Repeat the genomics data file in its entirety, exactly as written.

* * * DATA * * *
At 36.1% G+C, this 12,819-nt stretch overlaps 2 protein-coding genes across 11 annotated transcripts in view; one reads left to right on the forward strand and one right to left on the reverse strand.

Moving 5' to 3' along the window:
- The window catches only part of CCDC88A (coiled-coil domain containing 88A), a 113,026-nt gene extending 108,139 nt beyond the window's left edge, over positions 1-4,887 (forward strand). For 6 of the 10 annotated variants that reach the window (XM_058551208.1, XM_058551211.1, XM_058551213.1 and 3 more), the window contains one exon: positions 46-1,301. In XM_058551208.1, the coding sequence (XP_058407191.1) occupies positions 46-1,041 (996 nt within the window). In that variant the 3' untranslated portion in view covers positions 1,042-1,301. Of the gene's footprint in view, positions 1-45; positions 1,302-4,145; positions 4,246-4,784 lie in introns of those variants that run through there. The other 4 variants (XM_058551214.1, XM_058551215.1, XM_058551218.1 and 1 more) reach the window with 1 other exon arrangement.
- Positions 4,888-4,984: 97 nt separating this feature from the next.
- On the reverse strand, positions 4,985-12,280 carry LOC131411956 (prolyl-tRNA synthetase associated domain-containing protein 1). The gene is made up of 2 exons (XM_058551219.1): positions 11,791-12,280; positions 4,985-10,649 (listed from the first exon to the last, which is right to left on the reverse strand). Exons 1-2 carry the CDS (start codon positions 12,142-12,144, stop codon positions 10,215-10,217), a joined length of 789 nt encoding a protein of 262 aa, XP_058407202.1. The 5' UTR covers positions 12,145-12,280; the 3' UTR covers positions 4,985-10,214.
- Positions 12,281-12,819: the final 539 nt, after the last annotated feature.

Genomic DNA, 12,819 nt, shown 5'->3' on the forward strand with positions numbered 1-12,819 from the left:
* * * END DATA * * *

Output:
At 36.1% G+C, this 12,819-nt stretch overlaps 2 protein-coding genes across 11 annotated transcripts in view; one reads left to right on the forward strand and one right to left on the reverse strand.

Moving 5' to 3' along the window:
- The window catches only part of CCDC88A (coiled-coil domain containing 88A), a 113,026-nt gene extending 108,139 nt beyond the window's left edge, over positions 1-4,887 (forward strand). For 6 of the 10 annotated variants that reach the window (XM_058551208.1, XM_058551211.1, XM_058551213.1 and 3 more), the window contains one exon: positions 46-1,301. In XM_058551208.1, the coding sequence (XP_058407191.1) occupies positions 46-1,041 (996 nt within the window). In that variant the 3' untranslated portion in view covers positions 1,042-1,301. Of the gene's footprint in view, positions 1-45; positions 1,302-4,145; positions 4,246-4,784 lie in introns of those variants that run through there. The other 4 variants (XM_058551214.1, XM_058551215.1, XM_058551218.1 and 1 more) reach the window with 1 other exon arrangement.
- Positions 4,888-4,984: 97 nt separating this feature from the next.
- On the reverse strand, positions 4,985-12,280 carry LOC131411956 (prolyl-tRNA synthetase associated domain-containing protein 1). The gene is made up of 2 exons (XM_058551219.1): positions 11,791-12,280; positions 4,985-10,649 (listed from the first exon to the last, which is right to left on the reverse strand). Exons 1-2 carry the CDS (start codon positions 12,142-12,144, stop codon positions 10,215-10,217), a joined length of 789 nt encoding a protein of 262 aa, XP_058407202.1. The 5' UTR covers positions 12,145-12,280; the 3' UTR covers positions 4,985-10,214.
- Positions 12,281-12,819: the final 539 nt, after the last annotated feature.

Genomic DNA, 12,819 nt, shown 5'->3' on the forward strand with positions numbered 1-12,819 from the left: